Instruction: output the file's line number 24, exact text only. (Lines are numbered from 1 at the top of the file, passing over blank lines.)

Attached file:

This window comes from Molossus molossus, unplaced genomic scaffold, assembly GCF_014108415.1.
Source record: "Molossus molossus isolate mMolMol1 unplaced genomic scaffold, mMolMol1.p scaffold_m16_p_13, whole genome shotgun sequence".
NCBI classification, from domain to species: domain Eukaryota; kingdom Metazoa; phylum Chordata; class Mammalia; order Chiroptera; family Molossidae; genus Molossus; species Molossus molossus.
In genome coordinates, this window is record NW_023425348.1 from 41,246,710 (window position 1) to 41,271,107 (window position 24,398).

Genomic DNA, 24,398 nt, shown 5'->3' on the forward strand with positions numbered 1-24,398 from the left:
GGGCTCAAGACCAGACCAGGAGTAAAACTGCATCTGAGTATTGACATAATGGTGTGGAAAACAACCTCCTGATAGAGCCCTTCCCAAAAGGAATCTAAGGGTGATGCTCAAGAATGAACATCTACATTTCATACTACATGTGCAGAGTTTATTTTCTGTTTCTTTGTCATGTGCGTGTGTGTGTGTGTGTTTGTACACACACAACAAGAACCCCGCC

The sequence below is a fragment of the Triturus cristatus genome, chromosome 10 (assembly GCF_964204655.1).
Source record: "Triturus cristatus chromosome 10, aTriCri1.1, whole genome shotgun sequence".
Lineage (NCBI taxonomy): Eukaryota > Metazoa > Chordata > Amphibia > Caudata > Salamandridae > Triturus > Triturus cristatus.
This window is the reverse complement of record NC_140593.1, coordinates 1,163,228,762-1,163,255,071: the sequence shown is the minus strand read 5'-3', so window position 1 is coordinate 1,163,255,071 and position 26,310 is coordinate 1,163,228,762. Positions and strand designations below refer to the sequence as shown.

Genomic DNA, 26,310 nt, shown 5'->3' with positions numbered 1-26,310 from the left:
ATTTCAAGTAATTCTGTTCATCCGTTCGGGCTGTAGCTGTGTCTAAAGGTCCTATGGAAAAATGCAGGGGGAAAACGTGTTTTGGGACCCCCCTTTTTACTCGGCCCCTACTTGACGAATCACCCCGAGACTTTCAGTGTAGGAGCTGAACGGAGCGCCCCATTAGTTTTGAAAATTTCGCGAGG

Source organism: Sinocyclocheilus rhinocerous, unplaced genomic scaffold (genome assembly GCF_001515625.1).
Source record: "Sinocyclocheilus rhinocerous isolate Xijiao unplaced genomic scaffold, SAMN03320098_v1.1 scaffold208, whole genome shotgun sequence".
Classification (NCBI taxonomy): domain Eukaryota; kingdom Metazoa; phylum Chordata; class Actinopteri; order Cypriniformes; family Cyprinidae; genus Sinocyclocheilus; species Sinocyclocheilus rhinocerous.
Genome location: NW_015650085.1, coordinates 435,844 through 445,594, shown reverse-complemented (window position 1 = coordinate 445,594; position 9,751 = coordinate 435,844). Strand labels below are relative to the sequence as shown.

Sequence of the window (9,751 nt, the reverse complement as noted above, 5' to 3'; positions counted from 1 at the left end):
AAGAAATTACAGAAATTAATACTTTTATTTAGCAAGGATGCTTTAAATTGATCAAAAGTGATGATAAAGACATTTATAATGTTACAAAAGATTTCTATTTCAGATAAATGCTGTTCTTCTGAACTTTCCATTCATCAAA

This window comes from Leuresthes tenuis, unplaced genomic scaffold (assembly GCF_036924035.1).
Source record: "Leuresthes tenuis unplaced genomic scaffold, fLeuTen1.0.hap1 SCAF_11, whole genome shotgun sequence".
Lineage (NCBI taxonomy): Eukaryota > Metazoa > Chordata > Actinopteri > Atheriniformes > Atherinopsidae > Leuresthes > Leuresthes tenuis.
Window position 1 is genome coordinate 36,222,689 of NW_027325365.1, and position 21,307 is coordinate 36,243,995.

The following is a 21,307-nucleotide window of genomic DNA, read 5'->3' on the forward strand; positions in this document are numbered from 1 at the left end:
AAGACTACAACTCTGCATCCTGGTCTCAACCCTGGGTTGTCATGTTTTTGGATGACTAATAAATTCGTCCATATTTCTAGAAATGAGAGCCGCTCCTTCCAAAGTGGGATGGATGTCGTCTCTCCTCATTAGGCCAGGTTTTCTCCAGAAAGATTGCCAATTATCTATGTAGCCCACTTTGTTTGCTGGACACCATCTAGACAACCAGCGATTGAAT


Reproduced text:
AAGACTACAACTCTGCATCCTGGTCTCAACCCTGGGTTGTCATGTTTTTGGATGACTAATAAATTCGTCCATATTTCTAGAAATGAGAGCCGCTCCTTCCAAAGTGGGATGGATGTCGTCTCTCCTCATTAGGCCAGGTTTTCTCCAGAAAGATTGCCAATTATCTATGTAGCCCACTTTGTTTGCTGGACACCATCTAGACAACCAGCGATTGAAT